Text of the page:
DC-based non-profit research center Good Jobs First found out just how detrimental Walmart can be for local economies. The group’s study “Shifting the Burden for Vital Public Services: Walmart’s Tax Avoidance Schemes” was released last month, highlighting the schemes of the infamous big-box bully that amount to avoidance of more than $400 million in local and state taxes each year.
According to the report, “for every kind of tax that a retail company would normally pay or remit to support public services, Walmart has engineered an aggressive scheme to pay less and keep more.” Although its actions are legal, the resulting loss in revenue “may be more of a fiscal burden than a benefit to many of the communities in which it operates”:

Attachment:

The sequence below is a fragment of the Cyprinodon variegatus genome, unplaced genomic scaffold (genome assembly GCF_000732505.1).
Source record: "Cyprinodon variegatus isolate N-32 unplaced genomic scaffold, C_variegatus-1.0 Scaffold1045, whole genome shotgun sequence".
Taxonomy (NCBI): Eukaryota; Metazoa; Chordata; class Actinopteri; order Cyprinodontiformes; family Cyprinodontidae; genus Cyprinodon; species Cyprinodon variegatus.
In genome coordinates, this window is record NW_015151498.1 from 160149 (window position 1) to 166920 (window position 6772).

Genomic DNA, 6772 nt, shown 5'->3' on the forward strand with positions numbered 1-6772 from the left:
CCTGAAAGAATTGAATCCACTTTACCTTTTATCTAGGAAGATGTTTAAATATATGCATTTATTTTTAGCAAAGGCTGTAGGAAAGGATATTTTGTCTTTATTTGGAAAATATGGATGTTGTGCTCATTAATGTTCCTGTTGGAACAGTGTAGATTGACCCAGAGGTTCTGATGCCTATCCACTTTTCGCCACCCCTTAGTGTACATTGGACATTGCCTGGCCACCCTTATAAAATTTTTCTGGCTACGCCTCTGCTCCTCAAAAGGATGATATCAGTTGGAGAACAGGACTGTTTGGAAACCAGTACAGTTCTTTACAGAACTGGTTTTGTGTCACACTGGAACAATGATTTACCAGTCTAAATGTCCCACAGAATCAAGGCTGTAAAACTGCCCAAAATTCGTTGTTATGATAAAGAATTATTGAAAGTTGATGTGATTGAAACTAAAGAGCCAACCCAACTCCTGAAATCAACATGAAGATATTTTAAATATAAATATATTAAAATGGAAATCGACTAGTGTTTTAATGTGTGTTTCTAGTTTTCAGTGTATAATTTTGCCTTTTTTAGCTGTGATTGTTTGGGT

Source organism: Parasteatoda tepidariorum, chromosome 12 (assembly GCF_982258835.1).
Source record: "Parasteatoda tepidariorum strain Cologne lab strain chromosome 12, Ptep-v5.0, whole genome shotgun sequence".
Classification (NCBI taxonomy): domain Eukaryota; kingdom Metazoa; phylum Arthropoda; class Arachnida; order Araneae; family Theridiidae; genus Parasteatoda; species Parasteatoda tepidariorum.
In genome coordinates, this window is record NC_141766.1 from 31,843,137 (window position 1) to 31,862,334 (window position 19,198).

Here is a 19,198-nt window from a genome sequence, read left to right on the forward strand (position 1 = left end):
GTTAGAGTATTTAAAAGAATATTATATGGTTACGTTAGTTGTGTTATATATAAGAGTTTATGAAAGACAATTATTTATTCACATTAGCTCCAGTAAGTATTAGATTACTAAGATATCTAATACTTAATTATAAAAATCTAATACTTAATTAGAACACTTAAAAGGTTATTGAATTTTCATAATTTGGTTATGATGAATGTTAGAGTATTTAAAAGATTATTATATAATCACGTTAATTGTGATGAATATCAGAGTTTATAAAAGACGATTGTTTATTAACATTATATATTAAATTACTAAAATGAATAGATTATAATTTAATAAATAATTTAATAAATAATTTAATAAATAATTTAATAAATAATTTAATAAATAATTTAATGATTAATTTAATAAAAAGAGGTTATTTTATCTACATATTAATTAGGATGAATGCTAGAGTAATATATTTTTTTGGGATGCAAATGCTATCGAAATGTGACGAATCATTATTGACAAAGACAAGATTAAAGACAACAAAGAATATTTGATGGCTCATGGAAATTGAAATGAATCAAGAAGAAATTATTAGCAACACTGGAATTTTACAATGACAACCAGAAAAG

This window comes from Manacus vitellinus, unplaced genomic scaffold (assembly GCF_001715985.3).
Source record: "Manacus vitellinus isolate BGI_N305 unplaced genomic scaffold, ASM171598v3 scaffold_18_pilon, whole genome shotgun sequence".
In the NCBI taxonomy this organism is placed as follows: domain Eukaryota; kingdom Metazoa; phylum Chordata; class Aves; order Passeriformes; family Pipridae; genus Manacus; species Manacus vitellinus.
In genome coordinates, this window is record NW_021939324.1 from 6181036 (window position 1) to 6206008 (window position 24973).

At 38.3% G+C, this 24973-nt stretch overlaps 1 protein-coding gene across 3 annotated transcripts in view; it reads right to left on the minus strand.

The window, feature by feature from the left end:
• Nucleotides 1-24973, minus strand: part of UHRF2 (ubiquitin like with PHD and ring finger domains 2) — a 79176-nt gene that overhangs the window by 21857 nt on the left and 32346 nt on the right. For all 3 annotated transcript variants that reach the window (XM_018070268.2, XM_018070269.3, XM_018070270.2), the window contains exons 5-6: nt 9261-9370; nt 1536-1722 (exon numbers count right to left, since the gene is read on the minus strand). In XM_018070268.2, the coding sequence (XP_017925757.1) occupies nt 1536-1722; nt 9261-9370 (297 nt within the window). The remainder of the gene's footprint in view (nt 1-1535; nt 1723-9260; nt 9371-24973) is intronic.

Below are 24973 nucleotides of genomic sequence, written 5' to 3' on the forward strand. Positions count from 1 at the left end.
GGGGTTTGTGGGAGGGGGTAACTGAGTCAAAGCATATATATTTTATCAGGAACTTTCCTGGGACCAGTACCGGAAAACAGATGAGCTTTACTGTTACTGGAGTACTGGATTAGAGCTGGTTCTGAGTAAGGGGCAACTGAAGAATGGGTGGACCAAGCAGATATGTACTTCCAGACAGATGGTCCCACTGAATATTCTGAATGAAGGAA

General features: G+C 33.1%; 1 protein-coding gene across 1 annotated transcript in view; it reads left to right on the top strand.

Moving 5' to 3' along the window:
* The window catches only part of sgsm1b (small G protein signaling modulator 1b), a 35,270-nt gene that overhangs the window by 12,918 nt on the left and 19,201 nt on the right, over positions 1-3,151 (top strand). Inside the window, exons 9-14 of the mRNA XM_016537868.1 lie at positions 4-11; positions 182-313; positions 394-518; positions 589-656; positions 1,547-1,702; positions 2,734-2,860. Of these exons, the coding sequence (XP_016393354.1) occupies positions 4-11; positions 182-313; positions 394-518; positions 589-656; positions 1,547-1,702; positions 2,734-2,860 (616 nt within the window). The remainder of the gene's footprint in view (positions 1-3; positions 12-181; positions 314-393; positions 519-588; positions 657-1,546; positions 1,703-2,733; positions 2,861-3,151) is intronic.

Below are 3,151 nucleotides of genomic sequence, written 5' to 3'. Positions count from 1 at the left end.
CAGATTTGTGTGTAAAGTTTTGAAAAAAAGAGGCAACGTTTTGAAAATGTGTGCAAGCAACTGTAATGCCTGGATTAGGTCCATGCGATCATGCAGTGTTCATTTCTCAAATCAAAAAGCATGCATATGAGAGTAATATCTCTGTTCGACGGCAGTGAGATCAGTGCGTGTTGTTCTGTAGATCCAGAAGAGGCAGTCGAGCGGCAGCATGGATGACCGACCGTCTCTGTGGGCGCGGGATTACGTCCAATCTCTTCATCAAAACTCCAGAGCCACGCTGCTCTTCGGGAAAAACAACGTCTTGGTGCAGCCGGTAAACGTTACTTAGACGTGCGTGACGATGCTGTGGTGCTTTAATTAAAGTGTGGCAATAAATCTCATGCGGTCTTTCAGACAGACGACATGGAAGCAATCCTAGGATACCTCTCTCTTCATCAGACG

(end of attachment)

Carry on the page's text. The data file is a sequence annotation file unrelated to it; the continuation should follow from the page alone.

It has extracted more than $1.2 billion in property tax abatements, sales tax rebates, infrastructure and site improvements, and other economic development subsidies from state and local governments around the country. In recent years the subsidies amounted to roughly $70 million annually.
Using gimmicks such as deducting rent payments made to itself (through a captive real estate investment trust), it avoids an estimated $300 million a year in state corporate income tax payments.
Using an army of lawyers and consultants, it systematically challenges property tax assessments to chip away at its property tax bills, costing local governments several million dollars a year in lost revenues and legal expenses.
And it takes advantage – to the tune of about $60 million a year – of those states that fail to cap the “vendor discounts” they provide to large retailers for collecting sales taxes from their customers.
Can DC’s economy take on such a risk that comes in the name of helping us to “live better”?